Monitor Audio Airstream S150 review: Simply brilliant sound quality
For those who don’t follow the British hi-fi scene, Monitor Audio is a long-established native builder of passive loudspeakers. The kind of boxes audiophiles attached to their expensive amplifier-and-CD player setups when CD was exciting new technology. Now, though, in the era of downloads and streaming, the traditionalists are having to rethink their approach, to branch out. In the case of Monitor Audio, it’s channelling its four decades of audio expertise into making much smaller, mains-powered Bluetooth speakers: enter the Airstream S150.
Compared with some of the company’s classic speaker designs, the S150 is very different. It’s not big and bulky or clad in expensive wood veneer. It doesn’t have spikes on the bottom or gold-plated speaker terminals at the rear. It’s a smart-looking device, predominantly tower-shaped but with a top that slopes and angles backwards. It looks a bit like a loaf of sliced bread that’s been squashed in the freezer.
Once you get used to it, though, it’s not an ugly look, and if you don’t like the ostentation of the white two-tone model pictured here, there’s also a classic charcoal-grey version with black speaker cloth. Both look equally smart in my opinion.
Monitor Audio Airstream S150: Controls and design
Aside from its odd shape, though, the design is pleasingly simple. Below the top power button, there’s an LED that lights up blue when pairing or connected over Bluetooth, or green when you’ve set it to the 3.5mm auxiliary wired connection.
The S150 can retain five Bluetooth devices in its memory, but it won’t swap over to the 3.5mm input automatically when it detects a signal as some other speakers do – you’ll need to press the source switcher button on the side. There’s another button here for setting it back to Bluetooth or setting up the pairing, and the volume buttons are also situated on the side of the speaker.
The one thing the S150 lacks is any kind of media-playback controls, so you can’t pause or skip tracks directly from the speaker, which is a shame. There’s also no remote control included, so you’ll need to keep your Bluetooth-connected audio source close to hand.
On the back, alongside the 3.5mm input, there’s a USB port that can be used for charging devices. This outputs 5V at 1A, so will slowly charge most smartphones, but tablets typically require at least 2A, so it’s not practical for larger devices. The USB port won’t charge devices when the speaker is in standby, either, which is irritating.
Monitor Audio Airstream S150: Drivers and sound quality
The front speaker cover can be removed if you want a look at the drivers. Once you’ve done that, you’re greeted by a 1in dome tweeter with 3in bass drivers directly above and below. Upon closer inspection, you’ll see the two bass drivers are actually angled slightly left and right, rather than directly forward.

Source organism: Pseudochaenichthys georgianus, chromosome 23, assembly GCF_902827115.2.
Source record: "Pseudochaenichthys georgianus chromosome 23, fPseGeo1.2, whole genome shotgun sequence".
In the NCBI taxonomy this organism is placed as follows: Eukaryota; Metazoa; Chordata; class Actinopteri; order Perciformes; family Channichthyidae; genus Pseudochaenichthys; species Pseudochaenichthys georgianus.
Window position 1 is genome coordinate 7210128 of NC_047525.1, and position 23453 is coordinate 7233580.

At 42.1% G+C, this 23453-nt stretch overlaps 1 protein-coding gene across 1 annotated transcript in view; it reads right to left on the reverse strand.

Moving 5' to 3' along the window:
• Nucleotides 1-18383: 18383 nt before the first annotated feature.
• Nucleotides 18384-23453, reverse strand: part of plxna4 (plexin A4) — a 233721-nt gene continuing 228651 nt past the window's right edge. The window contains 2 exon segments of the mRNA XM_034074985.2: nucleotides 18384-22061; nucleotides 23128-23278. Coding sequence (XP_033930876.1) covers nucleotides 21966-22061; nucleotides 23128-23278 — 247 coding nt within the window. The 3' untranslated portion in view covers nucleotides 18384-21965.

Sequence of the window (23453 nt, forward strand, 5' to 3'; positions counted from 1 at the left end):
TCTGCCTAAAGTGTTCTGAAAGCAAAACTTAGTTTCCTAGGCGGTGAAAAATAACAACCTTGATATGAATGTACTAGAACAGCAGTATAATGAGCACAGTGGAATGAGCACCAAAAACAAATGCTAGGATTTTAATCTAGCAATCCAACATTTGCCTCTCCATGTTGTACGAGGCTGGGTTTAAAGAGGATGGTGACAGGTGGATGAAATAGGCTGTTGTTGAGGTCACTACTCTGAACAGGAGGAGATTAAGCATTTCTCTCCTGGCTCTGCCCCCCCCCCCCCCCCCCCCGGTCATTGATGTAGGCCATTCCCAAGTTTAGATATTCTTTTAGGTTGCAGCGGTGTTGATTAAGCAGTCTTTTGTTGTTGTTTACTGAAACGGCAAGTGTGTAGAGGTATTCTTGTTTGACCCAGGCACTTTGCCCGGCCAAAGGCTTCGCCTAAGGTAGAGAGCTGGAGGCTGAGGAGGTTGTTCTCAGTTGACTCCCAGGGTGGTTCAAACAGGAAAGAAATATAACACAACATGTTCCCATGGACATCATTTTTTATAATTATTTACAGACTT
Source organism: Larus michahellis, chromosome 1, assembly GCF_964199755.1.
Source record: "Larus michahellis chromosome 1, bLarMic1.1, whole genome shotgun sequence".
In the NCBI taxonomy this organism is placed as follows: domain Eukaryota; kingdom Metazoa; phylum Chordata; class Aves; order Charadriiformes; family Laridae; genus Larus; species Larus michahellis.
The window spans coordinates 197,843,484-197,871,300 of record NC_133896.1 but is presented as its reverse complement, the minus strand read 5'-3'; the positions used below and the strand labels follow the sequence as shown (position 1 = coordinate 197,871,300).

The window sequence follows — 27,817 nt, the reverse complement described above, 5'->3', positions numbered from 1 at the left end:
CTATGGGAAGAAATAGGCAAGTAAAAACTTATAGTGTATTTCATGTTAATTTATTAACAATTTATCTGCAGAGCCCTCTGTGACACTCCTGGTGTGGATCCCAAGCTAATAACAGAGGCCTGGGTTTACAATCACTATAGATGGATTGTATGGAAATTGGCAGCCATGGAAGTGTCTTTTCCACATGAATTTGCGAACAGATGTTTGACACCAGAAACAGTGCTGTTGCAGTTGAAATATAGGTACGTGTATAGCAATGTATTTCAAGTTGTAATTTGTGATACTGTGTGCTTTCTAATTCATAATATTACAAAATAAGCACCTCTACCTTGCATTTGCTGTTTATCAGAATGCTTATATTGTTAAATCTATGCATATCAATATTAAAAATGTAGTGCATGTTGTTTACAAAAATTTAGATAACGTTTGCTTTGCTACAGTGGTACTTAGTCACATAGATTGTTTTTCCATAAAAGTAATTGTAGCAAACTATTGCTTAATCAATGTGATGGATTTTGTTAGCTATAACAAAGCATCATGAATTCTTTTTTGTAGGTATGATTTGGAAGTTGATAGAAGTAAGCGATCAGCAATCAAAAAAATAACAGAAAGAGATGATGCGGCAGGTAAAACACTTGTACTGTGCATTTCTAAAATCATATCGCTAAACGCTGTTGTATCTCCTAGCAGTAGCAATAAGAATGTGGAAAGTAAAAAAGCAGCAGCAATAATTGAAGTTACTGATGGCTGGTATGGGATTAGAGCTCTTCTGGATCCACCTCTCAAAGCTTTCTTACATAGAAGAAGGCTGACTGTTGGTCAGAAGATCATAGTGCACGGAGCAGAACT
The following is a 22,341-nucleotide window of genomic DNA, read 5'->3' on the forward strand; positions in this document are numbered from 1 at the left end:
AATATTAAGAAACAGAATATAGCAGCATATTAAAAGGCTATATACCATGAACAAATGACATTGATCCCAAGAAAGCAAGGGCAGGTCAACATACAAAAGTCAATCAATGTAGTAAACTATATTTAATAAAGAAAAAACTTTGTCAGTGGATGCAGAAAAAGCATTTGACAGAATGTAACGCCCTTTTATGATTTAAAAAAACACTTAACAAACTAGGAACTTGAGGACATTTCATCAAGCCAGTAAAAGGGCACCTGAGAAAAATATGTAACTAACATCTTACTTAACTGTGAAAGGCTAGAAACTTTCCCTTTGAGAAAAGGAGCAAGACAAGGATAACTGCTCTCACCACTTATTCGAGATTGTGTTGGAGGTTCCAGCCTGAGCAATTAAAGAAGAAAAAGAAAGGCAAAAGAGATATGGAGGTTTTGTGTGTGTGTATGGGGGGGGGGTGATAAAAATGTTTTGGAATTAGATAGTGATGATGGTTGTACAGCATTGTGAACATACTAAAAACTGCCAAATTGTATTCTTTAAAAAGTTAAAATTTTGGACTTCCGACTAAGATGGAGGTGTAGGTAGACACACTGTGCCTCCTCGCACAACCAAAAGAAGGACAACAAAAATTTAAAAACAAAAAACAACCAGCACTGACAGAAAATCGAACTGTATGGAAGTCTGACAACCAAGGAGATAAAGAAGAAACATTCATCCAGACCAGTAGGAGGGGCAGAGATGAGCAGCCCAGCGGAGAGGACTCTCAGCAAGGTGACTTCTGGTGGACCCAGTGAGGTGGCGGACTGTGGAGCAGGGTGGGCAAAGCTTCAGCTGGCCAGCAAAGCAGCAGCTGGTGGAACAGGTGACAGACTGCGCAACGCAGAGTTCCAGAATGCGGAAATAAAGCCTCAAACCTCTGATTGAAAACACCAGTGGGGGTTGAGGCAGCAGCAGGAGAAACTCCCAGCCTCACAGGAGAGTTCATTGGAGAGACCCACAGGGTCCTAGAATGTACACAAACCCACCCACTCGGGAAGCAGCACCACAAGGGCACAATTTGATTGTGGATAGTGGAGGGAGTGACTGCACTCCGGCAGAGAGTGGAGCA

This helps to disperse the sound, extending the sweet spot across a much broader area than you’d otherwise expect from a solitary tower-shaped speaker. There’s also an auxiliary bass radiator on the back to help out with the lower frequencies.
The two bass drivers output 25W each, where the central tweeter outputs 10W. And while the S150’s frequency response of 80Hz – 25kHz might leave you feeling slightly worried about the lower frequencies, the reality is that there’s a rich, weighty low-end.
Listening to my bass test tracks of choice – A$AP Rocky’s “L$D” and The Toure-Raichel Collective’s “Tidhar” – there was plenty of deep, controlled thump to the bass, far exceeding what I expected for a speaker of this size.
The mids and trebles were also suitably delicate and I was happy to hear that it wasn’t overwhelmed by the emphatic bass. The sound isn’t as detailed as other mains-powered Bluetooth speakers I’ve listened to – the Bowers & Wilkins T7, for instance – but that speaker costs twice as much as the Monitor Audio Airstream S150, so to even come close is commendable. On Menahan Street Band’s “Make The Road By Walking”, I was able to pick out every individual percussion and brass instrument.
Regardless of whether I set the speaker to a low volume or pushed it to maximum, the S150 remained neutral and controlled throughout, resisting veering towards muddy or overly bright sounds at either end of its frequency range. It didn’t distort at maximum volume, either, and I found it capable of filling a large room with loud music – another surprise given the speaker’s size.
Monitor Audio Airstream S150: Verdict
The Airstream S150’s simplicity grants it a certain overall charm. It’s completely unfussy in both its design and ergonomics, and if all you want is an easy (and reasonably priced) way to play music from a wired or Bluetooth source with fantastic sound quality, it’s tough to beat.
If you’re desperate for AirPlay, then the company’s Airstream S200 is also worth a look, but it is £50 more expensive. For my money, I’d rather stick with the S150: it’s cheaper and sounds fantastic whatever music you play through it. A worthy award-winner.